Ask For a Convertible

Dan­it Brown
  • Review
By – March 5, 2012
This series of intri­cate­ly linked short sto­ries speaks to the place of Amer­i­can Jews and Israeli expa­tri­ates in our soci­ety. A young girl moves with her Israeli moth­er and Amer­i­can Jew­ish father from Tel Aviv to Ann Arbor, Michi­gan and strug­gles to fit in while simul­ta­ne­ous­ly remain­ing true to the self she left behind. As she matures, we fol­low her back to Israel and then back again to Michi­gan, a sort of Wan­der­ing Jew with roots in two places but unsure of how root­ed she real­ly is any­where at all. The depth of the Amer­i­can Jew­ish con­nec­tion to Israel is exam­ined. Minor char­ac­ters are treat­ed to full chap­ters of their own, pro­vid­ing us with enrich­ing back-sto­ry and adding tex­ture to the main nar­ra­tive. With the addi­tion of a sim­ple plot line or two, this inter­est­ing sto­ry col­lec­tion could have been devel­oped into a full-length nov­el. It is to be hoped that we will hear more from this promis­ing author who has the poten­tial to bring slight­ly off­beat char­ac­ters to life and who under­stands some­thing about fam­i­ly dynam­ics and (at least one small slice of) the Amer­i­can Jew­ish expe­ri­ence.


by Michal Hoschan­der Malen

MM: One of the major themes of your sto­ry col­lec­tion is Israel. Tell me a bit about your per­son­al rela­tion­ship with Israel. 
DB: My back­ground is pret­ty sim­i­lar to Osnat’s (the main char­ac­ter in the book) in that I was born in Israel and moved here when I was ten. We’ve always had a close con­nec­tion to Israel. I was in school in Israel from first to fourth grades and I was taught that Israel was a place to go back to. I went back as a Return­ing Minor in my 20’s but I was nev­er able to make the adjust­ment.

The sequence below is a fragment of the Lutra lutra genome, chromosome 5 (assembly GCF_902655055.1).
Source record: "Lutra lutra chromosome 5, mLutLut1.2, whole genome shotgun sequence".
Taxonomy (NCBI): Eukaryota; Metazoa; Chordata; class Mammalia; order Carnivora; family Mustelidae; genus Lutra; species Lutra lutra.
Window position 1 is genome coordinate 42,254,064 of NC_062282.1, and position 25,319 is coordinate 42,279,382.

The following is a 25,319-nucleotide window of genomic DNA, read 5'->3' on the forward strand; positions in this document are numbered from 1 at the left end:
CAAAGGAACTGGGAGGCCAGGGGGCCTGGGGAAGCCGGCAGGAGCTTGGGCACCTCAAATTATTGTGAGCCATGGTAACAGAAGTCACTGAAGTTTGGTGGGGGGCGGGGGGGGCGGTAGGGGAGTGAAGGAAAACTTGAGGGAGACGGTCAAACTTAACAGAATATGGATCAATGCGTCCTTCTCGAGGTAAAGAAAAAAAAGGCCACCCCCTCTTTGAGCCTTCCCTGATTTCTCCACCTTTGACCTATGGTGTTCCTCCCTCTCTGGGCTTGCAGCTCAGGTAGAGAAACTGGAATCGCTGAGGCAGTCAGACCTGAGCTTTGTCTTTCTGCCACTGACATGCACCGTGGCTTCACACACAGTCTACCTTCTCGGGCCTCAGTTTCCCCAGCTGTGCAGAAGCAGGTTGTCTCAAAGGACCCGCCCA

MM: You have sev­er­al oth­er themes that flow through­out your nar­ra­tive, includ­ing fam­i­ly and a sense of belong­ing. One of the minor yet con­sis­tent themes is that of run­ning. How much of a metaphor is that for any under­ly­ing motifs of run­ning toward some­thing or run­ning away? Or do you just like to run? 
DBI do love to run. I’m not good at it at all. But if it’s func­tion­ing as a metaphor, it’s not some­thing I was actu­al­ly aware of.

MM: We under­stand, of course, that your pro­tag­o­nist, Osnat, is a fic­tion­al char­ac­ter. You’ve already told us she shares much of your back­ground. How much does she reflect your feel­ings?
DBI would have to say that while some bio­graph­i­cal ele­ments are sim­i­lar, I would have to give a typ­i­cal writer’s answer that all of the char­ac­ters reflect my feel­ings in some way through their posi­tions. All the char­ac­ters are caught between con­flict­ing feel­ings or sit­u­a­tions or cul­tures.

MM: Have any of those con­flicts been resolved?
DB: For some of the char­ac­ters, they have. Har­ri­et and Noam have found a way to resolve their con­tra­dic­tions and Osnat is well on her way.

MM: What are you work­ing on now and is there, per­haps, a nov­el in your future?
DBI’m hop­ing there’s a nov­el in my future but it’s still very neb­u­lous. I’m inter­est­ed in the notion of peo­ple dis­ap­pear­ing, some of them because they can’t help it if they have Alzheimer’s or some­thing like that and oth­ers by con­scious­ly choos­ing to dis­ap­pear. I’m intrigued by some of the sto­ries we heard after Sep­tem­ber 11th, although we don’t know if they are true, about peo­ple who upped and left their lives and there was no way of find­ing out what actu­al­ly hap­pened to them.

MM: What books have you read that you feel influ­enced you as a writer? 
DBLor­rie Moore’s col­lec­tion of short sto­ries Birds of Amer­i­ca has had a pro­found influ­ence. She has a won­der­ful sense of humor but, at the same time, there is so much mov­ing human expe­ri­ence in the sto­ries. I hope I can write half as well as she does.

MM: Is there any pos­si­bil­i­ty that Osnat, the char­ac­ter, or Dan­it, the author, might try liv­ing in Israel again? 
DBIt’s hard to imag­ine clos­ing the door on liv­ing in Israel but for me, per­son­al­ly, I’m mar­ried to a man who isn’t Jew­ish so I think doing that has pret­ty much tak­en it off the table. But if I hadn’t mar­ried him, I’d still be strug­gling with the ques­tion. As for Osnat, I hope that this whole notion that home is where the peo­ple you love are, will be enough to allow her to live in the U.S. in the moment instead of always won­der­ing if she should be liv­ing some­where else. 

Michal Hoschan­der Malen is the edi­tor of Jew­ish Book Coun­cil’s young adult and children’s book reviews. A for­mer librar­i­an, she has lec­tured on top­ics relat­ing to lit­er­a­cy, run book clubs, and loves to read aloud to her grandchildren.

Discussion Questions